The total package of living a healthy lifestyle not only includes being physically fit, but also mentally strong. The same energy and attention you put into building your body’s strength, endurance and flexibility should also be applied to having a positive attitude and perspective on life. It takes combining mental and physical strength with solid nutrition habits to build a body and brain that can successfully work together to accomplish your life’s goals.
Mind Over Matter
Living a well-balanced healthy lifestyle starts with focusing on your mental, physical and nutritional health during your daily life activities. Josh Bate, personal trainer at Fitness Together East Greenwich, advises his clients to give 100 percent in each of these areas throughout all aspects of their lives for optimal results.
“If you are not 100 percent on your nutrition, training and attitude, one or all of those is bound to suffer,” Bate says. “Your attitude in the weight room, on the elliptical or while using the battle rope has to stay with you while you are on the construction site, taking care of the kids or sitting in your office.”
One of the first steps to obtaining a strong body and healthy mind is to have solid, attainable goals before beginning the journey of health and fitness. Without a goal, or at least a vision in mind, you will most likely end up spinning your wheels or finding yourself working toward the impossible. Bate encourages you to set your sights high, but be aware of the fine line between being realistic and completely impractical.
An example of a realistic and challenging goal might be to add 20 pushups to your existing maximum set of 15 within eight weeks. This type of approach gives you a clear-cut goal that can be broken down into smaller increments, making the challenge both mentally and physically achievable.
“Setting goals this way is much easier to manage, keep track of and make little tweaks along the way,” Bate says. “Strengthen the mind and the body will follow.”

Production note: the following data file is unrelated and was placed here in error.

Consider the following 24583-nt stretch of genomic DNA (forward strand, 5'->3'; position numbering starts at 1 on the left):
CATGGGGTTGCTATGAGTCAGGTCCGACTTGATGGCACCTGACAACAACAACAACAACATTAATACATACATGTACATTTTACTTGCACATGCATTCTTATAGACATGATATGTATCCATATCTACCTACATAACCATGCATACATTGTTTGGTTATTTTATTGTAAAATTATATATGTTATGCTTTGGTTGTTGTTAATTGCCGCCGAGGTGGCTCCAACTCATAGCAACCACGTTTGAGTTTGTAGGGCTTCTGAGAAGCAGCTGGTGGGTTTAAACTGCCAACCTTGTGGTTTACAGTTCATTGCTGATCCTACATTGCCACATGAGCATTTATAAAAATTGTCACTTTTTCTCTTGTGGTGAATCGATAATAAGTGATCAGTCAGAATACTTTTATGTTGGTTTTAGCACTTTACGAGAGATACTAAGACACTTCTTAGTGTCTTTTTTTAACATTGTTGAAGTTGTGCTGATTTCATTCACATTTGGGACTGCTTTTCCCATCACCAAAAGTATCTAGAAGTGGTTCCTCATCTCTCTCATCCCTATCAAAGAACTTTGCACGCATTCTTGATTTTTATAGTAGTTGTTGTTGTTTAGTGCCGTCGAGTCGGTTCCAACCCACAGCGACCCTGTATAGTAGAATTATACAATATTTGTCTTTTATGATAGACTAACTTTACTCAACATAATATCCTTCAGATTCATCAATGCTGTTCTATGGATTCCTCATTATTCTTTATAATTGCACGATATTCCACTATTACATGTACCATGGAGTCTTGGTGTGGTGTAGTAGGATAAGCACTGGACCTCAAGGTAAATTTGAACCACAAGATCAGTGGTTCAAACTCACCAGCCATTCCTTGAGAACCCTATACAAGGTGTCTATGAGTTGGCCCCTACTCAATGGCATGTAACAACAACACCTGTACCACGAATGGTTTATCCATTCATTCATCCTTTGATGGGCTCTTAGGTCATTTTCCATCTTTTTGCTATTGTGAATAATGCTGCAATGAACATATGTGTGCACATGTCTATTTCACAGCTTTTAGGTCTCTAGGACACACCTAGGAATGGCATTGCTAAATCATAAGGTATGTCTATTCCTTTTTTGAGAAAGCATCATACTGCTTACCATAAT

Active Lifestyles Breed Healthy Habits
Proper nutrition and exercise go hand in hand for achieving mental and physical health. While illness, stress, depression and other outside influences can take their toll on mental and physical health, each of these conditions has been shown to be diminished with the right diet and exercise plan, according to Bate.
“While there is no one right way to train or eat, and while not every diet or program works for everyone, the two must be combined and work synergistically for the best possible outcome,” Bate says. “The hormonal response the body puts out when undergoing these activities has been proven by science time and time again to illicit happy thoughts and less stress.”
To accomplish total body health and fitness, it’s important to incorporate strength training, cardio and mobility into your fitness regimen. A consistent cardio routine is key to keeping the heart healthy, enhancing your body’s recovery and improving longevity, while lifting weights is an integral component to building strength, burning calories and accelerating fat loss. Weight training builds lean muscle, which in turn burns more calories because your body must use energy to build and maintain your muscles. More calories burned can lead to an increase in fat loss, making for a healthier and happier you.
Eat Well to be Fit
When people think about eating healthy, the first thing that often comes to mind is reducing what they eat and taking away certain foods. Many people skip meals in an effort to lose weight and become more fit, but Bate suggests that you have to focus first on simply eating to establish a healthy nutrition plan.
“While you may lose weight (by skipping meals), you are in no way getting more fit,” Bate says. “You are not building or retaining lean muscle. You are not recovering from your workouts. You are not getting vitamins and minerals. You are not feeding your brain. You are not going to keep your hormones in check and you are simply not feeding your body the raw energy (calories) it needs.”
Bate believes that it is important to choose the right foods at least 95 percent of the time. Eating healthy doesn’t mean that you can never enjoy your favorite foods again, but you have to keep in mind that you are what you eat. It’s important to ask yourself whether eating your favorite food will help you get closer to your goals or further away from your goals. You also need to be mindful that you can’t out-train a poor diet.
“You can do all the crunches and side bends that you want, but living off fried foods and sweets is not going to carve out your six-pack,” Bate said.
Set goals and accomplish them by taking a total mind and body approach to healthy living. Bate’s simplest advice is to stick with it. You can’t accomplish your goals by quitting or seeing the glass as half empty. Stay strong mentally and physically by training right, eating well and keeping a positive attitude.